The current situation reminds me of mid 2007. Investors then were content to stick their heads into very deep sand and ignore the fact that The Great Unwind had clearly begun. But in August and September 2007, even though the wheels were clearly falling off the global economy, the S&P still managed to rally 15%! The recent reaction to data suggests the market is in a similar deluded state of mind. Yet again, equity investors refuse to accept they are now locked in a Vulcan death grip and are about to fall unconscious.

The notion that the equity market predicts anything has always struck me as ludicrous. In the 25 years I have been following the markets it seems clear to me that the equity market reacts to events rather than pre-empting them. We know from the Japanese Ice Age and indeed from the US 1930’s experience, that in a post-bubble world the equity market merely follows the economic cycle. So to steal a march on the market, one should follow the leading indicators closely. These are variously pointing either to a hard landing or, at best, a decisive slowdown. In my view we are poised to slide back into another global recession: the data is slowing sharply but, just like Japan in its Ice Age, most still touchingly believe we are soft-landing. But before driving off a cliff to a hard (crash?) landing we might feel reassured when we pass a sign that reads Soft Landing and we can kid ourselves all is well

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OPEC Reaching Comfortable Middle Age, Turns 50 Tomorrow With Oil at $75

OPEC Turns 50 Years Old
A ceremony for the new OPEC headquarters in Austria on March 17, 2010. Photographer: Vladimir Weiss/Bloomberg

The Organization of Petroleum Exporting Countries turns 50 years old tomorrow, having survived a tumultuous history of wars, embargoes and in-fighting. The world’s oldest and largest energy producer group is now enjoying prices close to the $75 a barrel level that its largest member Saudi Arabia considers “ideal.”
OPEC’s Timeline:
Sept. 14, 1960: The organization was born in Baghdad. The five founding members — Iran, Iraq, Kuwait, Saudi Arabia and Venezuela — created the group during a five-day meeting in the Iraqi capital, dedicated to “the coordination and unification of the petroleum policies of Member Countries and the determination of the best means of safeguarding their interests.”
Sept. 1, 1965: The group moved its headquarters from Geneva to Vienna, where its secretariat is now based. Between 1961 and 1971 the following six countries join: Qatar, Indonesia, Libya, the United Arab Emirates, Algeria and Nigeria.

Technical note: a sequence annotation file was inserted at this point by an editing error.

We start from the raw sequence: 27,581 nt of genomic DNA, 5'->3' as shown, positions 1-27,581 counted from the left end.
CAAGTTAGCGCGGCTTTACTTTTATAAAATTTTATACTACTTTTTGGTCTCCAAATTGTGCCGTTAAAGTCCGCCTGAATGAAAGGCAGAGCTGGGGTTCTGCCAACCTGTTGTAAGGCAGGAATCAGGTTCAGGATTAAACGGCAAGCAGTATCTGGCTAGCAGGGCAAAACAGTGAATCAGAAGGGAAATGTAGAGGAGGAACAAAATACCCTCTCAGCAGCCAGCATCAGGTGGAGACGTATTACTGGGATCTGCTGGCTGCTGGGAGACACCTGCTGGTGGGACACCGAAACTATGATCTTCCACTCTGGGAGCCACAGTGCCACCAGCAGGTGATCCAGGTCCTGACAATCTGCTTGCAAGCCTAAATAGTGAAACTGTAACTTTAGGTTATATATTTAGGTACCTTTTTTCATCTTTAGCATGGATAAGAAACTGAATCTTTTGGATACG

October, 1973: The six-month Arab oil embargo pitted OPEC’s Arab members against the U.S. and Israel in a politically-motivated suspension of exports that pushed prices above $12 a barrel. The Paris-based International Energy Agency was created in 1974 by consumer nations, in response to the oil price shock. Ecuador and Gabon join OPEC in 1973 and 1975, respectively, only to leave the group later.
Dec. 20, 1975: Ilich Ramirez Sanchez, known as Carlos the Jackal, took more than 60 hostages during a raid on OPEC’s Vienna headquarters to protest against treatment of Palestinians by Israel.
October, 1978: Protests and strikes in OPEC member Iran against ruling Shah Reza Pahlavi, deposed the following year in a revolution, cut the country’s oil production within three months to a 27-year low.
Sept. 23, 1980: Iraq invaded Iran in the first war between OPEC members. During the eight-year conflict, with its attacks on oil-tankers in the Persian Gulf, group production plunged to a 20-year low.
October, 1981: OPEC members agreed to maintain oil prices within a range of $32 to $38 a barrel.
August, 1985: Saudi Arabia abandoned the system of “posting” oil prices to one in favor of letting the retail value of refined products such as gasoline determine the cost of crude.
1986: OPEC members switched to a new pricing system in which futures contracts traded on exchanges in New York and London effectively determined the cost of oil shipments.
Aug. 2, 1990: Iraq’s invasion of Kuwait marked the second war among OPEC members. Repelled the following year by a U.S.-led coalition, withdrawing Iraqi troops set fire to Kuwait’s oil wells.
Nov. 29, 1997: At a meeting in Jakarta, OPEC raised production quotas for the first time in four years as the Asian financial crisis unfolds, sending prices as low as $10 the following December. Analysts often refer to the event as “the Ghost of Jakarta.”
June 24, 1998: OPEC was assisted by non-members including Mexico, Russia and Norway in cutting production as demand collapsed, helping revive prices. The coordinated action followed initial talks between Saudi Arabia, Venezuela and Mexico.